Tuesday, September 13, 2011

Happy Birthday, Arnold Schoenberg!

Kevin Wetzel & Arnold Schoenberg

Less than an hour after we posted that it was a slow news day, we received an email bemoaning the fact that we weren't celebrating Arnold Schoenberg's birthday. Better yet, we got introduced to a new barihunk, Kevin Wetzel. 

Arnold Schoenberg remains one of the most controversial figures in the history of music. From the final years of the nineteenth century to the period following the World War II, Schoenberg produced music of great stylistic diversity, inspiring fanatical devotion from students, admiration from peers like Mahler, Strauss, and Busoni, riotous anger from conservative Viennese audiences, and unmitigated hatred from his many detractors.

Born in Vienna on September 13, 1874, into a family that was not particularly musical, Schoenberg was largely self-taught as a musician. Early in his career, Schoenberg took jobs orchestrating operettas, but most of his life was spent teaching, both privately and at various institutions, and composing.

The composer's early works bear the unmistakable stamp of high German Romanticism, perhaps nowhere more evident than in his first important composition, Verklärte Nacht, Op. 4 (1899). With works like the Five Orchestral Pieces (1909) and the epochal Pierrot lunaire (1912), Schoenberg embarked upon one of the most influential phases of his career. Critics reviled this "atonal" (Schoenberg preferred "pantonal") music, whose structure does not include traditional tonality.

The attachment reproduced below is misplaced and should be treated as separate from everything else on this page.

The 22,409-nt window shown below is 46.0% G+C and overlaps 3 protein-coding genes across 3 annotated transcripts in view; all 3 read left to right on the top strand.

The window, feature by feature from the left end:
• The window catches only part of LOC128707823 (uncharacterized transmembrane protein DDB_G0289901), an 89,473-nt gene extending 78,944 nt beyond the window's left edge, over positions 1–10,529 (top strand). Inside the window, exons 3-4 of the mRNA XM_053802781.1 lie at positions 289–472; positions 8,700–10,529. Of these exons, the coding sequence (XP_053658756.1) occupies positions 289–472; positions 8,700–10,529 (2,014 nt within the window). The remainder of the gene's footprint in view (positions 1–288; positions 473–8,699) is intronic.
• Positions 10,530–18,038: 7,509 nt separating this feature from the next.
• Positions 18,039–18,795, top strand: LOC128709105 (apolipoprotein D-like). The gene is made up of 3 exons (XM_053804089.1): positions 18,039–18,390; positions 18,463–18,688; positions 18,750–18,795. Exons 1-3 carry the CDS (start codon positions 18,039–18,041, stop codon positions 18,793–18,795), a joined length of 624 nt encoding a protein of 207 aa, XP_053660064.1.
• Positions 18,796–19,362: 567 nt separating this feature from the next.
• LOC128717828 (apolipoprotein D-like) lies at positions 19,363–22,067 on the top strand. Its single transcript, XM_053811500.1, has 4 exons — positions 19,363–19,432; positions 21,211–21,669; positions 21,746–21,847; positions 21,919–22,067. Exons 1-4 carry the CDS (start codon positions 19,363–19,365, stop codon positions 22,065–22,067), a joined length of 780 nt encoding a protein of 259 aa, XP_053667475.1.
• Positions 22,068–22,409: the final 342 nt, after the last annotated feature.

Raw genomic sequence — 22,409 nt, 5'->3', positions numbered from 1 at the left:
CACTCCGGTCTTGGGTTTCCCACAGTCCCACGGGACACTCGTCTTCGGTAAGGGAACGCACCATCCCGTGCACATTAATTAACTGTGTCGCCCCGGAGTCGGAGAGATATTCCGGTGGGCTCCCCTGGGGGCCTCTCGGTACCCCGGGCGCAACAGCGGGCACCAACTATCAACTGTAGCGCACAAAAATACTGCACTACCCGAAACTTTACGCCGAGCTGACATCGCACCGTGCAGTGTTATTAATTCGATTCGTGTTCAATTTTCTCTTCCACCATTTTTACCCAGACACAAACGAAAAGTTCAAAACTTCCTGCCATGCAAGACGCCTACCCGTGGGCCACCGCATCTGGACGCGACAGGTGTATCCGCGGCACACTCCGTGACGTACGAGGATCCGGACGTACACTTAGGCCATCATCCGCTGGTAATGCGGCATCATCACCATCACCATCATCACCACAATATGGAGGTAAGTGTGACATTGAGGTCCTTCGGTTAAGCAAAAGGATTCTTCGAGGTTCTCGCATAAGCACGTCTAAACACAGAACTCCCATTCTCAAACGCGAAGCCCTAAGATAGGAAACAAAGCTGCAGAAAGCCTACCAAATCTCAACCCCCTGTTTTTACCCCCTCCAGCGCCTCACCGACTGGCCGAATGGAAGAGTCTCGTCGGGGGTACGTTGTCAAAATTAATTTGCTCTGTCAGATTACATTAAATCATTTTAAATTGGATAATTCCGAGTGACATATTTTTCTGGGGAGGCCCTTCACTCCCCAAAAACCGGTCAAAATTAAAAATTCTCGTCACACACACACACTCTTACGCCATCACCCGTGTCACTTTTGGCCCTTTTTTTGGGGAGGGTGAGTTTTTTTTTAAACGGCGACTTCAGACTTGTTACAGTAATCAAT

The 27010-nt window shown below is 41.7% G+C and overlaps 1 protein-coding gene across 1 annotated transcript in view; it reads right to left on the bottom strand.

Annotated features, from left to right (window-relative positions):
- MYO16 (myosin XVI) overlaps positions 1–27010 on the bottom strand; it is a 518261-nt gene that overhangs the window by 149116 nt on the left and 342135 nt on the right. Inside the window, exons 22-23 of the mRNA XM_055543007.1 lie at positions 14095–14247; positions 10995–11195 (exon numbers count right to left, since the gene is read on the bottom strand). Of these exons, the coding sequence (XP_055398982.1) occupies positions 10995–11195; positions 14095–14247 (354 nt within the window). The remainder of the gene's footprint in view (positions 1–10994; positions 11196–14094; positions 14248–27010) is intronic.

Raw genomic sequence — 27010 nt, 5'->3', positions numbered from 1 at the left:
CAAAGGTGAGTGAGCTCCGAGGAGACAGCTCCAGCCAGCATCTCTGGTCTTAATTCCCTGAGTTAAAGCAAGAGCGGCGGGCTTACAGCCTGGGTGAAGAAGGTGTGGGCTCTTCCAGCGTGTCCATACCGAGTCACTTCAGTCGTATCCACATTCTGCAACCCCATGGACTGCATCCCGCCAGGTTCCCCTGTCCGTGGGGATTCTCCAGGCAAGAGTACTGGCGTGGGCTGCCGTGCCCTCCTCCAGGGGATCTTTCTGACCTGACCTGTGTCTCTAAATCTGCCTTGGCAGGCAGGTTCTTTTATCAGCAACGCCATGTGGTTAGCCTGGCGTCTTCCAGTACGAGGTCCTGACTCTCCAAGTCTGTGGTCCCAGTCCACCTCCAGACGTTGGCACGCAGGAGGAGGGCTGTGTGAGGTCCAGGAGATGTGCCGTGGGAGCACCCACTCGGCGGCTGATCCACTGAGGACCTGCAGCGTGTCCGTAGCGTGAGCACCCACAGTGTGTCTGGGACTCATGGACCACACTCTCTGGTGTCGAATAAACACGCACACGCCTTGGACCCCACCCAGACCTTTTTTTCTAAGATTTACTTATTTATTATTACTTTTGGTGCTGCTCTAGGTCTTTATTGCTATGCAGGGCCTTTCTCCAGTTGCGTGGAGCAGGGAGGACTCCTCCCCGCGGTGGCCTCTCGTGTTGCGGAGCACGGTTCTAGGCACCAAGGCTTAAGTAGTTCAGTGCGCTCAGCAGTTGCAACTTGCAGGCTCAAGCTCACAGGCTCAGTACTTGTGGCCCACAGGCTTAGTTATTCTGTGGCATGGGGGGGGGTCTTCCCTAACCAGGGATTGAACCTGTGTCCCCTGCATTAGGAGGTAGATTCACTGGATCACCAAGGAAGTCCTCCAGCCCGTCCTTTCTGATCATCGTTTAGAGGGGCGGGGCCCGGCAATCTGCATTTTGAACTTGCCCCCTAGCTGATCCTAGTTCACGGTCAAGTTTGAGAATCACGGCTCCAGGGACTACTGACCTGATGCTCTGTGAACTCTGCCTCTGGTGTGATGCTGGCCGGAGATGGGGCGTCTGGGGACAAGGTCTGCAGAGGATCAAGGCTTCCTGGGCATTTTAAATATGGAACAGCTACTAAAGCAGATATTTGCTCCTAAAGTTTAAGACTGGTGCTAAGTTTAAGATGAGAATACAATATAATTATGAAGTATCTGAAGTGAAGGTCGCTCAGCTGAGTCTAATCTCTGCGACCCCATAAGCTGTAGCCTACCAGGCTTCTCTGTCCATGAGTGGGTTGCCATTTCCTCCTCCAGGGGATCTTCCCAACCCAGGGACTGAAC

Schoenberg fled the anti-Semitic political atmosphere of Europe in 1933 and spent the remainder of his life primarily in the United States, becoming a naturalized citizen in 1941. For Schoenberg, the dissolution of tonality was a logical and inevitable step in the evolution of Western music. Schoenberg is acknowledged as one of the most significant figures in music history. The composer, a well-known triskaidekaphobe (fear of the number 13), died in Los Angeles on July 13, 1951.
Here is Kevin Wetzel performing Schoenberg's Dank, Op. 1, No. 1:

Kevin Wetzel earned his master’s degree in 2006 and his graduate performance diploma in 2008 at The Peabody Institute. After graduating from The Peabody Institute, Kevin became a member of the Virginia Opera Association’s Spectrum Resident Artist program. Most recently, he was a resident artist with the Arizona Opera Company. He can next be seen in November with Houston's "Opera in the Heights" performing Guglielmo in Mozart's "Cosi fan tutte."

Contact us at Barihunks@gmail.com

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